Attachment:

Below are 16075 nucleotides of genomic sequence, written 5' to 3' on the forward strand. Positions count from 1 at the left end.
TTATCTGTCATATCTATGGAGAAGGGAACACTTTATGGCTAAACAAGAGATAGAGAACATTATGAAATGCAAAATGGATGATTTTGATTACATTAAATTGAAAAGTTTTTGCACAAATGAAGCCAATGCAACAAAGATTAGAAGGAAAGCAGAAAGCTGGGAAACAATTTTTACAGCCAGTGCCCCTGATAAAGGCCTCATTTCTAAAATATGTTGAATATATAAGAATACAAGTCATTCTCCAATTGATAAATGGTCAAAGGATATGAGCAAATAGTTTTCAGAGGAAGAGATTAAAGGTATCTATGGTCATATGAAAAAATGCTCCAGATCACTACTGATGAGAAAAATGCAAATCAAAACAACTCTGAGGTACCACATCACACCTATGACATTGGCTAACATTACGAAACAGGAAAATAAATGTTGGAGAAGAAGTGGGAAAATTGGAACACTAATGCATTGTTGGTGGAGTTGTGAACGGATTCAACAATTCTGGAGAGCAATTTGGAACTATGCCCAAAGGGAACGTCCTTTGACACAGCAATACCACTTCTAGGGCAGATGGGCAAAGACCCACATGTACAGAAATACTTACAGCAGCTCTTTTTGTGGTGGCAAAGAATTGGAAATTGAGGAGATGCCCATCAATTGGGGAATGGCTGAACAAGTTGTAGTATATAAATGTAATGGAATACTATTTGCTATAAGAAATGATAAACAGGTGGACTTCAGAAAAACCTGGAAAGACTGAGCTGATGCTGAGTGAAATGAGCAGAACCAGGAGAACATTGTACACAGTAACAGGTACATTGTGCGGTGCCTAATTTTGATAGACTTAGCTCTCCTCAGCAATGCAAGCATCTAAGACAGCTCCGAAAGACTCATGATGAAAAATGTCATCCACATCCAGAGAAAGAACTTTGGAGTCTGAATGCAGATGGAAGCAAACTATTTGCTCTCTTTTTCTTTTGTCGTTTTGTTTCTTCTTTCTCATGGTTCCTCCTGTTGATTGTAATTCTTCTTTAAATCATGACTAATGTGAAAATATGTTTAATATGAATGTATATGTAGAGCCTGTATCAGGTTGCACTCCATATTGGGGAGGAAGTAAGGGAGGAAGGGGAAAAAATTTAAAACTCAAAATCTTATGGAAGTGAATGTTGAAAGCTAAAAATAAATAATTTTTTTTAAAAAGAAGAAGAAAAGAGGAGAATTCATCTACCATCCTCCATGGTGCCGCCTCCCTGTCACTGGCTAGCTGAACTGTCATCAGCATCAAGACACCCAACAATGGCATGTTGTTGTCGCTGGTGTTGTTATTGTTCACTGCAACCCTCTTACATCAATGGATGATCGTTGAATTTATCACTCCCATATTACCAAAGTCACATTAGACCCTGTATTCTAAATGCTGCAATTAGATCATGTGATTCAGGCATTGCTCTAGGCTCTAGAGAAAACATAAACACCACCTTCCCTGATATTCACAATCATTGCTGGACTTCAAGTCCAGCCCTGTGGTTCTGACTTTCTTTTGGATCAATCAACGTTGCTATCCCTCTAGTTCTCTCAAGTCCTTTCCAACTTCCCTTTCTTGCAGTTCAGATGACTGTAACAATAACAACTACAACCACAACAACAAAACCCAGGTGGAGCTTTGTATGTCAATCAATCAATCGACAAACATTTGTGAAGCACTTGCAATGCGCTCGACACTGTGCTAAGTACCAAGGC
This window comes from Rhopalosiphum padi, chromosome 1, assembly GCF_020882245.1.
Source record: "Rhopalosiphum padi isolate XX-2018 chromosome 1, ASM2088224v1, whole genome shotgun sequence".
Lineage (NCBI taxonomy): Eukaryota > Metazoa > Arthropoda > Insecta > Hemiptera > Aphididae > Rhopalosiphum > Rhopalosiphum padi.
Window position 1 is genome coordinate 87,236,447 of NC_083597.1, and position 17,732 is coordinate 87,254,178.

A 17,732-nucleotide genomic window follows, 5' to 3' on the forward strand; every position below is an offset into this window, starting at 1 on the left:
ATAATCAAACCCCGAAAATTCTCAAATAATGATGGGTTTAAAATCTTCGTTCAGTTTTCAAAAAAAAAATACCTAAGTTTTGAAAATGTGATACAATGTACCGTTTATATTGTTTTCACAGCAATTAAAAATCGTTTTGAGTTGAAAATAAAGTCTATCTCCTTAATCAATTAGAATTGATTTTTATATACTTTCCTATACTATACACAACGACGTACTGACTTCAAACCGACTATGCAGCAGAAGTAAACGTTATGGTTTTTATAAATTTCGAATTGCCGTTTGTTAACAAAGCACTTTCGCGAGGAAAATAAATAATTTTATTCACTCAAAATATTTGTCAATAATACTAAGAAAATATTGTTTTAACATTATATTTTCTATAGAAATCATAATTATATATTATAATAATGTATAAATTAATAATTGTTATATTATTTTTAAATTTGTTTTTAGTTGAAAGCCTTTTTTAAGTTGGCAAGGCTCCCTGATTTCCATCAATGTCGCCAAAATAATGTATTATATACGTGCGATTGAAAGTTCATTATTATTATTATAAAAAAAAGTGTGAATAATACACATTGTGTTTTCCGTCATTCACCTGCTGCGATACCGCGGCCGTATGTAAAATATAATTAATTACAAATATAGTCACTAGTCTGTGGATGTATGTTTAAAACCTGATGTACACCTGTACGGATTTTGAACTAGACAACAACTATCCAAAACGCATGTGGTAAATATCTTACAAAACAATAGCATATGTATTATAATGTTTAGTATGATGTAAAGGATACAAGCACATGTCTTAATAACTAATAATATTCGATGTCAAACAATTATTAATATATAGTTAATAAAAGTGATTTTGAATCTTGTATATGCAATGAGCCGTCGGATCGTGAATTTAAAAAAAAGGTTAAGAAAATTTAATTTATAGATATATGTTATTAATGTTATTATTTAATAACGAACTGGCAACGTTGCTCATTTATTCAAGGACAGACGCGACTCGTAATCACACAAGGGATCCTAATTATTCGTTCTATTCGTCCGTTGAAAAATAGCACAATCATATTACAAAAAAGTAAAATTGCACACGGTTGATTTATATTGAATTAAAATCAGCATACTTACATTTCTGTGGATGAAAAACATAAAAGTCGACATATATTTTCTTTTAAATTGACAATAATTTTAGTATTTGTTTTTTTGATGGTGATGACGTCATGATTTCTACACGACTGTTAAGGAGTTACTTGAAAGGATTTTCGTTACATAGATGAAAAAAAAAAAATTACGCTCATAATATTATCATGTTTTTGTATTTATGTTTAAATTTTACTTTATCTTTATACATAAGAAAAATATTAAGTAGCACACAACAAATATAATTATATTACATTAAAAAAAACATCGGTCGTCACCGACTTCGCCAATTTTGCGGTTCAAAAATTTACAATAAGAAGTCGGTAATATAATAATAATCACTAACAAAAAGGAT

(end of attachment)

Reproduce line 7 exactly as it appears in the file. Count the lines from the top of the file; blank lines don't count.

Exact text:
A 17,732-nucleotide genomic window follows, 5' to 3' on the forward strand; every position below is an offset into this window, starting at 1 on the left: